White House Report: 'Lack Of Consistency' In Law Enforcement Equipment Programs

WASHINGTON -- President Barack Obama is expected to sign an executive order intended to ensure that law enforcement agencies that receive military-style equipment from the federal government receive proper training, White House officials said Monday.

A senior White House official told reporters that Obama is expected to sign an executive order that will make the various agencies that give billions of dollars' worth of equipment to local police departments work together. A review initiated by the White House in August -- following the police response to protests in Ferguson, Missouri, after the death of unarmed black teenager Michael Brown -- found that the programs offering police equipment had "significantly expanded" over the decades across many federal agencies and that "training has not been institutionalized, specifically with respect to civil rights and civil liberties protections, or the safe use of equipment received through the federal government."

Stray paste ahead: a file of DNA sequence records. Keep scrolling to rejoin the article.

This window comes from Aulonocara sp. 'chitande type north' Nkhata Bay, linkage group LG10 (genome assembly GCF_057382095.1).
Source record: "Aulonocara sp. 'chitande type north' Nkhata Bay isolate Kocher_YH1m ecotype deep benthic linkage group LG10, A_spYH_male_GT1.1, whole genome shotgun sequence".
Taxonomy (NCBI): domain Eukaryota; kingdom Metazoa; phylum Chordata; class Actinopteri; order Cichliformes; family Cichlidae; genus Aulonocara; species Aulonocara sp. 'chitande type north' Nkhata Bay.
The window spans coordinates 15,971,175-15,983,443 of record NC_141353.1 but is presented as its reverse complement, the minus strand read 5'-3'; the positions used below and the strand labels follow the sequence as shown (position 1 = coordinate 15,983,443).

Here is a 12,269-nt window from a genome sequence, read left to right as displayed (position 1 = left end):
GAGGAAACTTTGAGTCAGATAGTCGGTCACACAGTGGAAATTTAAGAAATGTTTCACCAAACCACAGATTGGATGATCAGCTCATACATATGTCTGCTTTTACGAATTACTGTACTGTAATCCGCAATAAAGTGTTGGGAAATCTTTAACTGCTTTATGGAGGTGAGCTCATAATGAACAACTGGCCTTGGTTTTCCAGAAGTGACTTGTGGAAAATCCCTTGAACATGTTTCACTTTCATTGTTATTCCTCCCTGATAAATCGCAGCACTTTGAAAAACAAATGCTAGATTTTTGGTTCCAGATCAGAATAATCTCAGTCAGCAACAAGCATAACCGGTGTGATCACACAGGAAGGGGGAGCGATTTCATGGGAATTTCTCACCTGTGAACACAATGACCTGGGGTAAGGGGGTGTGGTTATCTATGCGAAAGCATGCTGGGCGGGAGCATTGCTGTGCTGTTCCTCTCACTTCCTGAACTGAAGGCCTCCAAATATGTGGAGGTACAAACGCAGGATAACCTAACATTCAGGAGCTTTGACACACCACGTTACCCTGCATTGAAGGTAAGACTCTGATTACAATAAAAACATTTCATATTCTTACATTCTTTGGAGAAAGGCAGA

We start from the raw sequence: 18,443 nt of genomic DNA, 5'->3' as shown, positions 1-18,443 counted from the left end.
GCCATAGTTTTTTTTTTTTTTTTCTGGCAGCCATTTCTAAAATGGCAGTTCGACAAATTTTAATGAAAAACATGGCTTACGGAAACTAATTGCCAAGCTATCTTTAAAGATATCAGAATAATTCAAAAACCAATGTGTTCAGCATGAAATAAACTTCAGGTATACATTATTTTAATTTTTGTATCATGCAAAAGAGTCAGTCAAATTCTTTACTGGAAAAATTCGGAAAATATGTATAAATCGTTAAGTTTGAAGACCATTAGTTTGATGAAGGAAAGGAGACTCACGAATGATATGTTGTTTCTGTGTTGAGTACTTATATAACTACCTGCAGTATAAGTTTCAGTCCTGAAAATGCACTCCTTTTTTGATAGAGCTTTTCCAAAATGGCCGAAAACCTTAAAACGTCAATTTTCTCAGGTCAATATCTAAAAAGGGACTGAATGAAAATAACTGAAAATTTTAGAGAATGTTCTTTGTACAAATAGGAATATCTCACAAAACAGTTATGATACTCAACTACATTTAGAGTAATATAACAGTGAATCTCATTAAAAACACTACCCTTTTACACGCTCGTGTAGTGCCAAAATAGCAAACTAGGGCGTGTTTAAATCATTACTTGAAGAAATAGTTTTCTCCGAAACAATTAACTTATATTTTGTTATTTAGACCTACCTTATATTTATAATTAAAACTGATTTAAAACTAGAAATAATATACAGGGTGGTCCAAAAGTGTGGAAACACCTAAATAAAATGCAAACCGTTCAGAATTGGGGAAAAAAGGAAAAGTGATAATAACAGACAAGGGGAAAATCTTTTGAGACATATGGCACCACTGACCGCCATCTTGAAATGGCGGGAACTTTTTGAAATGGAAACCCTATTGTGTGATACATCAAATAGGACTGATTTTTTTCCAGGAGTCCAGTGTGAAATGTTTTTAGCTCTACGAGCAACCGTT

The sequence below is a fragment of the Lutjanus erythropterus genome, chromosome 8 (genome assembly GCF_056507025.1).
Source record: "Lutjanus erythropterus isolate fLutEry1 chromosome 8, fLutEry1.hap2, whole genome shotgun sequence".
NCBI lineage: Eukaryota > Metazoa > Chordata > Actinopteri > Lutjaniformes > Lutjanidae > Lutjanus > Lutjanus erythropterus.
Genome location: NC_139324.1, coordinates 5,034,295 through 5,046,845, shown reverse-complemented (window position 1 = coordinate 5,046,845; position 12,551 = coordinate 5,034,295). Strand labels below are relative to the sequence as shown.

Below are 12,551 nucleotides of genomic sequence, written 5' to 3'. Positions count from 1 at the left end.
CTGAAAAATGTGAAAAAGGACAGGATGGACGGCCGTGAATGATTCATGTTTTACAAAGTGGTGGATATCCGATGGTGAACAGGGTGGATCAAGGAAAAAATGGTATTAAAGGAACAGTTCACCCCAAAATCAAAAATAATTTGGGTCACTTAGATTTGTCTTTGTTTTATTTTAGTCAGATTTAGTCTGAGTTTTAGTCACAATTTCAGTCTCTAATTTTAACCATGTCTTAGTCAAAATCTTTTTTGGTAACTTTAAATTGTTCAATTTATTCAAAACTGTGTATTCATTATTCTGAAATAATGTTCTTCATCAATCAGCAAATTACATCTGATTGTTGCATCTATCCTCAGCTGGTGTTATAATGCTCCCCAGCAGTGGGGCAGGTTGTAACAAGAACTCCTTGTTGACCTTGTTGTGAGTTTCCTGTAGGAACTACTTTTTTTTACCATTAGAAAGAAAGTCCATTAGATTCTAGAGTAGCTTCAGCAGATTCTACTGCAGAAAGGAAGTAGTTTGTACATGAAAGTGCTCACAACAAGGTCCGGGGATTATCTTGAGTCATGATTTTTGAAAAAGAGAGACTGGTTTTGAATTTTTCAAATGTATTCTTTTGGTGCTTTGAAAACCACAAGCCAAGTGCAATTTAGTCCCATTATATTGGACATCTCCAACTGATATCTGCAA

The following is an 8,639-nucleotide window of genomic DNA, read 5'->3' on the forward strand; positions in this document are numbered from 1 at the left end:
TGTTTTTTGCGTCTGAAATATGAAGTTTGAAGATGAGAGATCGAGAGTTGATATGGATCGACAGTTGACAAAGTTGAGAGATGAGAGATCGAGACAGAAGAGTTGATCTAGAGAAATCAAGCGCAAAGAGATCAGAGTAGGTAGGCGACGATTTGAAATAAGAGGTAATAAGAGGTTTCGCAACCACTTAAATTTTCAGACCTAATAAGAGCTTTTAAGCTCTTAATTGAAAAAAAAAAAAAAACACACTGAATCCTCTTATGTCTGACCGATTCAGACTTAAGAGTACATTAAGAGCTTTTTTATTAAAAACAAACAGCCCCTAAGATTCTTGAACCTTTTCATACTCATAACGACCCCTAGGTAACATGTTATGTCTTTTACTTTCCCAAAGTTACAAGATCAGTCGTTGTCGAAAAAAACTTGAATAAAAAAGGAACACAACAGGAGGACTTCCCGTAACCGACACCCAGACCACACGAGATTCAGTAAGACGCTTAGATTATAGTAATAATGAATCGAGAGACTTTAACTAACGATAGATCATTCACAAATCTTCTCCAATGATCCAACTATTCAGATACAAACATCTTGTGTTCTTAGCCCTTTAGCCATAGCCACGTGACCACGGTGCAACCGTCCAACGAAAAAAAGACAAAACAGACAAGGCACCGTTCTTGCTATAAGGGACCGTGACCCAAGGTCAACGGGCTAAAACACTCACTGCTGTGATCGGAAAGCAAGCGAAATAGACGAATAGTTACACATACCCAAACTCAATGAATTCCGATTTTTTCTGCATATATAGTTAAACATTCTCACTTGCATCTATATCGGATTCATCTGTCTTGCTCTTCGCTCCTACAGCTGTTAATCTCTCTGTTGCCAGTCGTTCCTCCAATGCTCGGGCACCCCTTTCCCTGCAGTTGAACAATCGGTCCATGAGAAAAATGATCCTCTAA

The report also says there is a "lack of consistency in how federal programs are structured, implemented and audited."

Additionally, the White House announced that Obama will sign an executive order creating a Task Force on 21st Century Policing, led by Philadelphia Police Commissioner Charles H. Ramsey and former Justice Department official Laurie Robinson. It will examine "how to promote effective crime reduction while building public trust" and will prepare a report and recommendation within 90 days of its creation, according to the White House.

Obama will also propose a $263 million investment package over three years that includes $75 million to cover half of the cost of about 50,000 body cameras for local and state law enforcement agencies.

Ferguson Protests Around the Country

Popular in the Community